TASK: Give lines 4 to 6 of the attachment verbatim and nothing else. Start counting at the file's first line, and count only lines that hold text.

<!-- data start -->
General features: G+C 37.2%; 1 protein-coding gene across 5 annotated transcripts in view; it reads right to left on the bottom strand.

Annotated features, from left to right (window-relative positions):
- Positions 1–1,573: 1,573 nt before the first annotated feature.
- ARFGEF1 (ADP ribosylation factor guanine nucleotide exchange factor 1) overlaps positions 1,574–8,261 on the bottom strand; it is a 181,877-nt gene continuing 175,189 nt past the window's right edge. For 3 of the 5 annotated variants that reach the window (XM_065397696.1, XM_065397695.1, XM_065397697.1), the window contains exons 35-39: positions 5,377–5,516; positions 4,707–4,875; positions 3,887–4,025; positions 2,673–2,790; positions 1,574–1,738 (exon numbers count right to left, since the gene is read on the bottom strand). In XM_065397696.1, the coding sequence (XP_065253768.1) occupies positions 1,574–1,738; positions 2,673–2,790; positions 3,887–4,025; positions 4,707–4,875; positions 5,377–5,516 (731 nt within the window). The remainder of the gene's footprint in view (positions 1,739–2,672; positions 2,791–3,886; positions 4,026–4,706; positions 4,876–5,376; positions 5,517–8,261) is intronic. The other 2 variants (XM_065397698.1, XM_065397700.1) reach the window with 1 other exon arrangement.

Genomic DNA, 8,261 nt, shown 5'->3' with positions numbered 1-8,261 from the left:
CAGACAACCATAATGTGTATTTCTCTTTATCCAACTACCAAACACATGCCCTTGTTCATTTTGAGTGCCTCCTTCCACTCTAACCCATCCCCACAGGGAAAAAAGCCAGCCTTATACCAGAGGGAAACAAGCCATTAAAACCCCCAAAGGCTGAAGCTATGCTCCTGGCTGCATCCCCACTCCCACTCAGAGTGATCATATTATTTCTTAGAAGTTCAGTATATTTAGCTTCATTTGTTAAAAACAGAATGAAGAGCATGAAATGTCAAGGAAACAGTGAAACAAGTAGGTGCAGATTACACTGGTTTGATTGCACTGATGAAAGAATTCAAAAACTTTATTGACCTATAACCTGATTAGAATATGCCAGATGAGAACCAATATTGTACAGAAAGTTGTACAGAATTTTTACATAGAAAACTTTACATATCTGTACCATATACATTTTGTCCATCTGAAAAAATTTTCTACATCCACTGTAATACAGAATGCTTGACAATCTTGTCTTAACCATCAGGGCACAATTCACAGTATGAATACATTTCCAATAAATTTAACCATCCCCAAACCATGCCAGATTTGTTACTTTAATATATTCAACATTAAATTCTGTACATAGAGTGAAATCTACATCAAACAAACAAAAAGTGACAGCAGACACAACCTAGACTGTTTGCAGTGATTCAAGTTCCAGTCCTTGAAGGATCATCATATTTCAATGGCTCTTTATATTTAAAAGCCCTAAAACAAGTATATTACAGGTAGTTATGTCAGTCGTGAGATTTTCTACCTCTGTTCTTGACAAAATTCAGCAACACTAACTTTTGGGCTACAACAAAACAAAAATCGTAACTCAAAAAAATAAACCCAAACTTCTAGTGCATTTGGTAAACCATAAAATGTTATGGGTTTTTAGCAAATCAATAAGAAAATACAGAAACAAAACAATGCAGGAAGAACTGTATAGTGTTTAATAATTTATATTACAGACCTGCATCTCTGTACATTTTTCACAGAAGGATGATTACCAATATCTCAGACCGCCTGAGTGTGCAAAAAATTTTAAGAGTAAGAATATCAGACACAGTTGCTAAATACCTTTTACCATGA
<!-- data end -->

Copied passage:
- ARFGEF1 (ADP ribosylation factor guanine nucleotide exchange factor 1) overlaps positions 1,574–8,261 on the bottom strand; it is a 181,877-nt gene continuing 175,189 nt past the window's right edge. For 3 of the 5 annotated variants that reach the window (XM_065397696.1, XM_065397695.1, XM_065397697.1), the window contains exons 35-39: positions 5,377–5,516; positions 4,707–4,875; positions 3,887–4,025; positions 2,673–2,790; positions 1,574–1,738 (exon numbers count right to left, since the gene is read on the bottom strand). In XM_065397696.1, the coding sequence (XP_065253768.1) occupies positions 1,574–1,738; positions 2,673–2,790; positions 3,887–4,025; positions 4,707–4,875; positions 5,377–5,516 (731 nt within the window). The remainder of the gene's footprint in view (positions 1,739–2,672; positions 2,791–3,886; positions 4,026–4,706; positions 4,876–5,376; positions 5,517–8,261) is intronic. The other 2 variants (XM_065397698.1, XM_065397700.1) reach the window with 1 other exon arrangement.

Genomic DNA, 8,261 nt, shown 5'->3' with positions numbered 1-8,261 from the left:
CAGACAACCATAATGTGTATTTCTCTTTATCCAACTACCAAACACATGCCCTTGTTCATTTTGAGTGCCTCCTTCCACTCTAACCCATCCCCACAGGGAAAAAAGCCAGCCTTATACCAGAGGGAAACAAGCCATTAAAACCCCCAAAGGCTGAAGCTATGCTCCTGGCTGCATCCCCACTCCCACTCAGAGTGATCATATTATTTCTTAGAAGTTCAGTATATTTAGCTTCATTTGTTAAAAACAGAATGAAGAGCATGAAATGTCAAGGAAACAGTGAAACAAGTAGGTGCAGATTACACTGGTTTGATTGCACTGATGAAAGAATTCAAAAACTTTATTGACCTATAACCTGATTAGAATATGCCAGATGAGAACCAATATTGTACAGAAAGTTGTACAGAATTTTTACATAGAAAACTTTACATATCTGTACCATATACATTTTGTCCATCTGAAAAAATTTTCTACATCCACTGTAATACAGAATGCTTGACAATCTTGTCTTAACCATCAGGGCACAATTCACAGTATGAATACATTTCCAATAAATTTAACCATCCCCAAACCATGCCAGATTTGTTACTTTAATATATTCAACATTAAATTCTGTACATAGAGTGAAATCTACATCAAACAAACAAAAAGTGACAGCAGACACAACCTAGACTGTTTGCAGTGATTCAAGTTCCAGTCCTTGAAGGATCATCATATTTCAATGGCTCTTTATATTTAAAAGCCCTAAAACAAGTATATTACAGGTAGTTATGTCAGTCGTGAGATTTTCTACCTCTGTTCTTGACAAAATTCAGCAACACTAACTTTTGGGCTACAACAAAACAAAAATCGTAACTCAAAAAAATAAACCCAAACTTCTAGTGCATTTGGTAAACCATAAAATGTTATGGGTTTTTAGCAAATCAATAAGAAAATACAGAAACAAAACAATGCAGGAAGAACTGTATAGTGTTTAATAATTTATATTACAGACCTGCATCTCTGTACATTTTTCACAGAAGGATGATTACCAATATCTCAGACCGCCTGAGTGTGCAAAAAATTTTAAGAGTAAGAATATCAGACACAGTTGCTAAATACCTTTTACCATGA